Isle Royale National Park: Planning


Unique among the national parks, the mere facts of Isle Royale create an evocative and compelling portrait:

Forty-five miles long, it is the largest island in the largest freshwater lake (by surface area) on earth. Its backbone, the Greenstone Ridge, was formed by the largest single lava flow on the planet, exposed by the glacier that melted to form Lake Superior.

With 16,000 annual visitors, the sixty-one year-old national park is the least-visited in the contiguous United States, and the fourth-least visited in the entire system. The only parks that see fewer annual visitors lie above the Arctic Circle or on American Samoa. An oft-quoted figure is that fewer people visit Isle Royale in an entire year than visit Yosemite or Grand Canyon in a day. It is only accessible via ferry or sea plane. It shuts down completely between October and April.

Designated a United Nations Biosphere Reserve, ninety-eight percent of the park is wilderness area.

Famous for its moose (which swam to Isle Royale from the mainland in the early years of the twentieth century) and for its wolves (which crossed an ice bridge from Ontario in the late 1940s), it boasts only a handful of mammal species: snowshoe hares, red squirrels, river otters, beavers, deer mice, bats, foxes. It is either inhospitable or inaccessible to deer, caribou, rats, and bears.

As a native Michigander, I felt that Isle Royale was the ideal park to launch this ambitious project. I spent six days in the park with my partner, Sean, and buddies, Adam and Phil.

This is the first in a series of posts about the trip.

In planning for Isle Royale, our first impulse was to hike the length of the Greenstone Ridge Trail from Rock Harbor on one end to Windigo on the other. We also wanted to take the ferry Ranger III from Houghton, Michigan because it is operated by the National Park Service and not a concessioner. Almost immediately, we realized that this plan was more complicated than we had thought. Ranger III‘s journey to the island takes six hours, and it only goes out and back twice a week. In order to take Ranger III over, hike the trail, catch the Voyageur II (which sails out of Grand Portage, Minnesota, and then circumnavigates the island) back to Rock Harbor and then take Ranger III back to Houghton would require that we each take almost two weeks off work.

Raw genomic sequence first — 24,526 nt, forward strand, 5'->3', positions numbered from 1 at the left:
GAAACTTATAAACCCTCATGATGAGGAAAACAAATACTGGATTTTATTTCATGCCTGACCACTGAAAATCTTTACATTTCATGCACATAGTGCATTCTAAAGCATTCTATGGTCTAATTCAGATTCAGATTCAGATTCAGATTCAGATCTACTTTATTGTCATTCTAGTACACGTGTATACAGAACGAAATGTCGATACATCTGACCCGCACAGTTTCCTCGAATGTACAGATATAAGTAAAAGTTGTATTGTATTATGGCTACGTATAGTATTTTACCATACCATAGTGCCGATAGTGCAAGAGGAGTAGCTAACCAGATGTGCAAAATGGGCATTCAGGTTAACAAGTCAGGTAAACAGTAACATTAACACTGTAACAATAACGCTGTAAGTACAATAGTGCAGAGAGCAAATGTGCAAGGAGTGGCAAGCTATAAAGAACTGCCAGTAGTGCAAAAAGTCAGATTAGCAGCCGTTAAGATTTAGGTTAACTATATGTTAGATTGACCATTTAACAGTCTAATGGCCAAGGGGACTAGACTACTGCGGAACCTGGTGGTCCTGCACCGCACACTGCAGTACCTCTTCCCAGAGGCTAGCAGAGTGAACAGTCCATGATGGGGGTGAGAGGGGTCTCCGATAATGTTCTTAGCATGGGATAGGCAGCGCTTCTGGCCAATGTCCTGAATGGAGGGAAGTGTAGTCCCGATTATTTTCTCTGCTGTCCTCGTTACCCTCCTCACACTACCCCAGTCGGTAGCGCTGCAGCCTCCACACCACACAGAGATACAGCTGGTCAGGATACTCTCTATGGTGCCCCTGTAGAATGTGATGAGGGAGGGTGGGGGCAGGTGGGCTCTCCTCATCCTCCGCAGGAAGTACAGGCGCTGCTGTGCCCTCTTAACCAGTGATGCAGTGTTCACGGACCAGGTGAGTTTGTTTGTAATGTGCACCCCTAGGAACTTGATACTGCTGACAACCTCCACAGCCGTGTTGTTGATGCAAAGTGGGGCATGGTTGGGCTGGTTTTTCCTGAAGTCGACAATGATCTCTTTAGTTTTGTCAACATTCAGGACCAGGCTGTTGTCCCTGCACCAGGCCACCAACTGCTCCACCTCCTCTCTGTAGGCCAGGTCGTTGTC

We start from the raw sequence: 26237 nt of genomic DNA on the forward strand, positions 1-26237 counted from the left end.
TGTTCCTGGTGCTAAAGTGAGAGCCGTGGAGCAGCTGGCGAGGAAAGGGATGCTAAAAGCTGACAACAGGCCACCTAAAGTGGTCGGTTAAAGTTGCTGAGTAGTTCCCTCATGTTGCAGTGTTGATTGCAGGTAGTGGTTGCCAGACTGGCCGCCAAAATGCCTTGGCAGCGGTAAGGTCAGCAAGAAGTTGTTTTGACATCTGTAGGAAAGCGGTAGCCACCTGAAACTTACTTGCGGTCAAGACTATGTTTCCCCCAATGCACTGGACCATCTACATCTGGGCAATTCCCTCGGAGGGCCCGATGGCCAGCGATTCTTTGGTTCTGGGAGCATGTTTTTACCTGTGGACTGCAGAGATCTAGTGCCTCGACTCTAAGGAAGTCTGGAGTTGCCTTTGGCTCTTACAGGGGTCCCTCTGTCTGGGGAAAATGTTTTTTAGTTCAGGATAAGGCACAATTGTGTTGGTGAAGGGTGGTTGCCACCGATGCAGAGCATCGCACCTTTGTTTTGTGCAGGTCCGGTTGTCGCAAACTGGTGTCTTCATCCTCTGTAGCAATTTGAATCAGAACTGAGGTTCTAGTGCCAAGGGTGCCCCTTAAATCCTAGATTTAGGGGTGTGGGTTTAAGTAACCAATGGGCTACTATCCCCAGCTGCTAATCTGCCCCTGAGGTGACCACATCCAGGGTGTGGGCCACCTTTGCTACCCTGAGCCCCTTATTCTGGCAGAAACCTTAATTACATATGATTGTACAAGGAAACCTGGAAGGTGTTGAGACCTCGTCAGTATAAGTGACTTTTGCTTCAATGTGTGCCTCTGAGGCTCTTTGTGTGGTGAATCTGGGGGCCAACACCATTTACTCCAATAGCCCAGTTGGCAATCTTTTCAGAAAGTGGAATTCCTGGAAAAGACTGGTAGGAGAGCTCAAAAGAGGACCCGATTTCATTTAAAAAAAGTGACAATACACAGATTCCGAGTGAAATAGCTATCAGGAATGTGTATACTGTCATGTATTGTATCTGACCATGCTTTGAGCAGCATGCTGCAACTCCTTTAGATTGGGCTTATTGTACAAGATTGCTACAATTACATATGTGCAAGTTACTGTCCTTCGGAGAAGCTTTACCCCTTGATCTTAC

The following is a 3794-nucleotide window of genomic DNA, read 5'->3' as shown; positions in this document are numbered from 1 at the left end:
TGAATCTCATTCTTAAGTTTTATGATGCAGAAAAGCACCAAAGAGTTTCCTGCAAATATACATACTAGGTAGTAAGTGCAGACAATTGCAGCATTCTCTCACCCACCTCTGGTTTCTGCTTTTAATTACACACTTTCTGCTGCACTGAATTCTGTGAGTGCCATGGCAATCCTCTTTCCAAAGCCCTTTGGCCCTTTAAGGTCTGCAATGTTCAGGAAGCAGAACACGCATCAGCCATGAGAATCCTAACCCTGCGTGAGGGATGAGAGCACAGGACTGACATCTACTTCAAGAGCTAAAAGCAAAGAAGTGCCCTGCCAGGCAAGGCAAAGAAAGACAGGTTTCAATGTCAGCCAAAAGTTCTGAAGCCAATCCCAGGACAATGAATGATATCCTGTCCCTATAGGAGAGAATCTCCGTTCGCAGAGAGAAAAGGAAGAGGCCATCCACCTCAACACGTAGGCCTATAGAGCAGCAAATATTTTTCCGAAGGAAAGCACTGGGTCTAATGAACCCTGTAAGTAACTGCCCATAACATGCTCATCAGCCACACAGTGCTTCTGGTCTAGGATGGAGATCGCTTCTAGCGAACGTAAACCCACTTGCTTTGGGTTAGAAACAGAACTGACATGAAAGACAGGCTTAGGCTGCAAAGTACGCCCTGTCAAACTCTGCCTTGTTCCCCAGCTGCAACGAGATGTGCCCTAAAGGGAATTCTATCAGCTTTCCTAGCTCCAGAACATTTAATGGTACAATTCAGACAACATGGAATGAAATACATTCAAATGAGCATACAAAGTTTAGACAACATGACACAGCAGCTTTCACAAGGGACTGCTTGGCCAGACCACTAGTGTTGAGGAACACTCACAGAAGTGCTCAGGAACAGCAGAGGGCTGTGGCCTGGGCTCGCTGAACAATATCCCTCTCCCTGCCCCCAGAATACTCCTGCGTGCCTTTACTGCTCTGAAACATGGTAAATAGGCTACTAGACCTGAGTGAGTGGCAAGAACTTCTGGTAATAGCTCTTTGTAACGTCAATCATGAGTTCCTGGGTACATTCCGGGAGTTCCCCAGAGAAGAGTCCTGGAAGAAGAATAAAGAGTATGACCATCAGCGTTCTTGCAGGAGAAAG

Too much.

So we looked to the Isle Royale Queen IV, which in August operated a daily three-hour one-way ferry from Copper Harbor, Michigan at the tip of the Keewenau Peninsula.

Still, though nor for lack of trying, we couldn’t create a reasonable itinerary that would allow for Adam and Phil to drive from Detroit to Chicago, and then all of us drive to Copper Harbor, ferry over to Rock Harbor, hike the trail to Windigo, ferry back to Rock Harbor, ferry back across the lake, drive back to Chicago, and then send Phil and Adam on to Detroit in one week. No matter how we did it, the trip would involve at least one day of fifteen-mile forced march, and then twiddling our thumbs at one end of the island or the other.

So, we ultimately decided to take our time on the northeast end of the island and leave the Greenstone Ridge challenge for another trip. We chose the second week in August for the trip, and began to assemble supplies.

As the time approached to book our ferry passage, hotel rooms, etc., Sean discovered a work conflict, which pushed the trip back a week. It would turn out to be the first of many happy, plan-changing circumstances.

Ultimately, the final plan went like this:

  • Saturday: Phil and Adam drive to Chicago and stay overnight with us.
  • Sunday: drive together to Copper Harbor and stay overnight.
  • Monday, 8am ferry to Rock Harbor, near Isle Royale’s northeast end.
  • Monday – Friday: backpacking through the back country.
  • Friday night: stay at Rock Harbor Lodge.
  • Saturday: 2:45pm ferry back to Copper Harbor, begin drive south.
  • Sunday: continue on to Chicago, and then Phil and Adam return to Detroit.

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